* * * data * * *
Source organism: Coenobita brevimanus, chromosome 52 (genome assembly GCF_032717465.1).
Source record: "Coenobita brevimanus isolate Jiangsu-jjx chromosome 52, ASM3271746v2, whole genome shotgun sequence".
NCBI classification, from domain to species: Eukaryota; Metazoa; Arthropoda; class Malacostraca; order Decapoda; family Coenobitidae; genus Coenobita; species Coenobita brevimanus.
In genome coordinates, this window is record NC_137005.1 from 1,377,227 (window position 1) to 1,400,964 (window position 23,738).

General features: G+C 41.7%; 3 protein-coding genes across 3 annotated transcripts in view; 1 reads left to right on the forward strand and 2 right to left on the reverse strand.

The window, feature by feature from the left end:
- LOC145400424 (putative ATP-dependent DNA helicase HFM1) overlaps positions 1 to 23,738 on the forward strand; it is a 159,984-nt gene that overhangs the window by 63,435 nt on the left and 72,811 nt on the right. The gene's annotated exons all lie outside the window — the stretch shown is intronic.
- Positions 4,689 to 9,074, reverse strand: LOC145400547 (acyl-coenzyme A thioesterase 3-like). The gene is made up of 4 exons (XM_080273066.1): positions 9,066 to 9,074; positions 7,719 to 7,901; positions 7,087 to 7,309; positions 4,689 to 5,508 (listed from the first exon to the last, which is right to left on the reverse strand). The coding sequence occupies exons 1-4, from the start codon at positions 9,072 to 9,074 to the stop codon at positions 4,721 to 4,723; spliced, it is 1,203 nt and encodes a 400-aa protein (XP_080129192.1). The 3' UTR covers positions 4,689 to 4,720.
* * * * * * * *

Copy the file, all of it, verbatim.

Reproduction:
Source organism: Coenobita brevimanus, chromosome 52 (genome assembly GCF_032717465.1).
Source record: "Coenobita brevimanus isolate Jiangsu-jjx chromosome 52, ASM3271746v2, whole genome shotgun sequence".
NCBI classification, from domain to species: Eukaryota; Metazoa; Arthropoda; class Malacostraca; order Decapoda; family Coenobitidae; genus Coenobita; species Coenobita brevimanus.
In genome coordinates, this window is record NC_137005.1 from 1,377,227 (window position 1) to 1,400,964 (window position 23,738).

General features: G+C 41.7%; 3 protein-coding genes across 3 annotated transcripts in view; 1 reads left to right on the forward strand and 2 right to left on the reverse strand.

The window, feature by feature from the left end:
- LOC145400424 (putative ATP-dependent DNA helicase HFM1) overlaps positions 1 to 23,738 on the forward strand; it is a 159,984-nt gene that overhangs the window by 63,435 nt on the left and 72,811 nt on the right. The gene's annotated exons all lie outside the window — the stretch shown is intronic.
- Positions 4,689 to 9,074, reverse strand: LOC145400547 (acyl-coenzyme A thioesterase 3-like). The gene is made up of 4 exons (XM_080273066.1): positions 9,066 to 9,074; positions 7,719 to 7,901; positions 7,087 to 7,309; positions 4,689 to 5,508 (listed from the first exon to the last, which is right to left on the reverse strand). The coding sequence occupies exons 1-4, from the start codon at positions 9,072 to 9,074 to the stop codon at positions 4,721 to 4,723; spliced, it is 1,203 nt and encodes a 400-aa protein (XP_080129192.1). The 3' UTR covers positions 4,689 to 4,720.